US allowing some embassy staff to leave Egypt

The United States updated its travel warning to Egypt late Friday and said non-emergency diplomatic staff could leave the country, after an American was among two people killed in protests.

"The Department of State authorized the departure of a limited number of non-emergency employees and family members," it said in the updated warning.

It cautioned US citizens "to defer non-essential travel to Egypt at this time due to the continuing possibility of political and social unrest."

"US citizens are urged to remain alert to local security developments and to be vigilant regarding their personal security."

The warning came after an American was among two people killed in Egypt's second city of Alexandria as clashes erupted Friday during rival demonstrations for and against Islamist President Mohamed Morsi a year after his election.

The US citizen, a 21-year-old who reportedly worked for an American cultural center in the northern port city, was killed as he took photographs of a demonstration, officials said.

"We have heard of reports of the death of a US citizen. We are seeking to confirm," an official at the US embassy in Cairo told AFP.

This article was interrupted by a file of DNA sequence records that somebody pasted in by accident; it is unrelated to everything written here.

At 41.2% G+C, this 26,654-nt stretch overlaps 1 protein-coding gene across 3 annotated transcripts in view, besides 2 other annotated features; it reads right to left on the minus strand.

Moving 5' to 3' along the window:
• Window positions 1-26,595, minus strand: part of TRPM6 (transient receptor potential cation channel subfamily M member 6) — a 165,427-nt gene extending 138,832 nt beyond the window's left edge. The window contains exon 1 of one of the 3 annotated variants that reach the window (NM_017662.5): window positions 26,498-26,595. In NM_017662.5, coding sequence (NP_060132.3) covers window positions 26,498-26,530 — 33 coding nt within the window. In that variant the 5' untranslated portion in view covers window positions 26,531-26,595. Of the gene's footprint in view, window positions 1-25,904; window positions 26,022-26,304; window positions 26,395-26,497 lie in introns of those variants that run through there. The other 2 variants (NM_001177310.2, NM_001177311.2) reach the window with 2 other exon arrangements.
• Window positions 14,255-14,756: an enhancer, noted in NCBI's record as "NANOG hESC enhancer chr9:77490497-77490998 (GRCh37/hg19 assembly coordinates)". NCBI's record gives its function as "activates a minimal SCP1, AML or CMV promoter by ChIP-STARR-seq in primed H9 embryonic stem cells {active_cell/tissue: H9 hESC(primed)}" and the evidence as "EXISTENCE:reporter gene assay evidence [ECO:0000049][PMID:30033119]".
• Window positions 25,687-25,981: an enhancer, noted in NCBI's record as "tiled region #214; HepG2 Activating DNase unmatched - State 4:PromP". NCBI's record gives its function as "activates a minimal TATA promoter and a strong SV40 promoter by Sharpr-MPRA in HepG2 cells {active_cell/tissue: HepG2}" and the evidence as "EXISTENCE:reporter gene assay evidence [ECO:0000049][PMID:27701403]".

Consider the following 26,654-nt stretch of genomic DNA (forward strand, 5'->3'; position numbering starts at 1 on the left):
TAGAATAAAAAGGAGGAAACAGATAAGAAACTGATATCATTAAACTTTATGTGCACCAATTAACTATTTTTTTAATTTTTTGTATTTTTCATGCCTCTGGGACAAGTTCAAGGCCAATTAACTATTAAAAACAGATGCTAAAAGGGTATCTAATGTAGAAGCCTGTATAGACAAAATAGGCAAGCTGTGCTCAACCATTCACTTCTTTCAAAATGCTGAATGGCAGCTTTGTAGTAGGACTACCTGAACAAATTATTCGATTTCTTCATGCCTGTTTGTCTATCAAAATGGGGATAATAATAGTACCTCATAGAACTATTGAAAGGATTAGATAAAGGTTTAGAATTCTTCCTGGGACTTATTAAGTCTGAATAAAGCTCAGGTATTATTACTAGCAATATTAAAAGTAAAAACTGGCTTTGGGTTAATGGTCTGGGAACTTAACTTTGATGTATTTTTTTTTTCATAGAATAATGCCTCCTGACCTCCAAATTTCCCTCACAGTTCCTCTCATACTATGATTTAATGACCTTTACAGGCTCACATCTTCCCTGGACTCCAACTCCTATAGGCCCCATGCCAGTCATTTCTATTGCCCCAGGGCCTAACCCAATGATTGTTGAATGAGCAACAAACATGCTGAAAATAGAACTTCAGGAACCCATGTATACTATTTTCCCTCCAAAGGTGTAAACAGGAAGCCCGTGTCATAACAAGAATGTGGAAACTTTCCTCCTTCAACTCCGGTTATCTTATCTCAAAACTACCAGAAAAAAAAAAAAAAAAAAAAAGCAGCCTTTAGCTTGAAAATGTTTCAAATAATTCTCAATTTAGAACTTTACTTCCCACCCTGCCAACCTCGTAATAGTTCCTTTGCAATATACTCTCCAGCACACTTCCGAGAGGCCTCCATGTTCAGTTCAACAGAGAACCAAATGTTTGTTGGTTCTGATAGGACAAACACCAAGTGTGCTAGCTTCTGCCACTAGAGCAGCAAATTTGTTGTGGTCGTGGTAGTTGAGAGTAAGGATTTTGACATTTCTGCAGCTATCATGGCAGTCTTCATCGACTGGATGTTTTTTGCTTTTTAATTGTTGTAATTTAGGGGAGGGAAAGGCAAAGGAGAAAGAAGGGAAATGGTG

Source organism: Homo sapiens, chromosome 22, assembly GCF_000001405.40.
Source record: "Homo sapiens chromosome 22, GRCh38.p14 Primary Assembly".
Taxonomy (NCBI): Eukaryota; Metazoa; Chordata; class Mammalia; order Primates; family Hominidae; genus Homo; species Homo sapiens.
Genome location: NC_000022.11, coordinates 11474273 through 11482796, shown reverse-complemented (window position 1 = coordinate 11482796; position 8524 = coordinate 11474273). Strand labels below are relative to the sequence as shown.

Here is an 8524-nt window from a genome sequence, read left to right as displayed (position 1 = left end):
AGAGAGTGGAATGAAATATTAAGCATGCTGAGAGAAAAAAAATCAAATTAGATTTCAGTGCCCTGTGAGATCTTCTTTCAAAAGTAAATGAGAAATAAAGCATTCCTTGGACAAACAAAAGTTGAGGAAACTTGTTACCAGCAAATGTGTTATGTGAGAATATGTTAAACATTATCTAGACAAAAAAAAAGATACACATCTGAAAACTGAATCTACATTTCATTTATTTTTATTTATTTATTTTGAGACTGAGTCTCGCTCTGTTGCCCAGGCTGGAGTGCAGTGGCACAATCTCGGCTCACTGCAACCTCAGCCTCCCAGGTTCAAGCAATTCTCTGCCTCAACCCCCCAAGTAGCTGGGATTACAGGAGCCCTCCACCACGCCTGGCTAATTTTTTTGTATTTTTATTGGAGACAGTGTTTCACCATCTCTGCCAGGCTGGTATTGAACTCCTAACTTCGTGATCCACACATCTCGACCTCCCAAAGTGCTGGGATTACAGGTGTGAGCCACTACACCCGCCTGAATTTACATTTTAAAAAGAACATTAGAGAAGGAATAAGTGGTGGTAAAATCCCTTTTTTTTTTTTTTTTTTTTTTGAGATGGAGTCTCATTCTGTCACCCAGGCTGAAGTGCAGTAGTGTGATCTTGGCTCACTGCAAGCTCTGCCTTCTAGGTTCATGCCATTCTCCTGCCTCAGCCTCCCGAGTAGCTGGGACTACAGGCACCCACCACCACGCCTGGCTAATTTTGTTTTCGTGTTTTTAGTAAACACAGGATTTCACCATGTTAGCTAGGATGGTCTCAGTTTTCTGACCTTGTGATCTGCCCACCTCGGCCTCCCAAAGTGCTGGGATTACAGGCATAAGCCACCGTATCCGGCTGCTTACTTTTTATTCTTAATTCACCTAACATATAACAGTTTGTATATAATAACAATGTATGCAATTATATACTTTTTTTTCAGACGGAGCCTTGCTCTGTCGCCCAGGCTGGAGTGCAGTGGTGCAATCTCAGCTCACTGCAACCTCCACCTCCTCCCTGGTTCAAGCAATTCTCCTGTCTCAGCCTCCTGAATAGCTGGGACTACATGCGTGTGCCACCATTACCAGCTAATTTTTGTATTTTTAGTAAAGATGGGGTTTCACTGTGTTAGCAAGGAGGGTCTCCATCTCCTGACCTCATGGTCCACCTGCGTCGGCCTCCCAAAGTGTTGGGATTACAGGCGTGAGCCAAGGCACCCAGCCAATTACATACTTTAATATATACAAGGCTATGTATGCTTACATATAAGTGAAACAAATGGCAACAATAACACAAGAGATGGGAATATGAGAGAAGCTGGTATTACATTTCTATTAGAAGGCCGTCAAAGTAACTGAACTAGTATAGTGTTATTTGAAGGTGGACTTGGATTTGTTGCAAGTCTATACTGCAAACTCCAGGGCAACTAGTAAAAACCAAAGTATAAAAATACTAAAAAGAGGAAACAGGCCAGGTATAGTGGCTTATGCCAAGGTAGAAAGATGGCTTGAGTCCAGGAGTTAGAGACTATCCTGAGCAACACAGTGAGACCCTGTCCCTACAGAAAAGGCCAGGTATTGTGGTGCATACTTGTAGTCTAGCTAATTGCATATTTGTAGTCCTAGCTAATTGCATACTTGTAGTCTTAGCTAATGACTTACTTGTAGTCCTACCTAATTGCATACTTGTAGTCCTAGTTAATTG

The travel warning made no mention of Friday's reported death, but highlighted that a private US citizen was stabbed outside the embassy in Cairo on May 9 after being asked if he was American.

The State Department warned that "political unrest ... is likely to continue in the near future due to unrest focused on the first anniversary of the president's assumption of office."

"Demonstrations have, on occasion, degenerated into violent clashes between police and protesters, resulting in deaths, injuries and extensive property damage," it added.

"Participants have thrown rocks and Molotov cocktails and security forces have used tear gas and other crowd control measures against demonstrators. There are numerous reports of the use of firearms as well."

The notice stressed, however, that the US embassy, which is very close to Cairo's Tahrir Square, remained open and noted that the tourist areas including Luxor, Aswan and Red Sea resorts like Sharm el-Sheikh remained calm.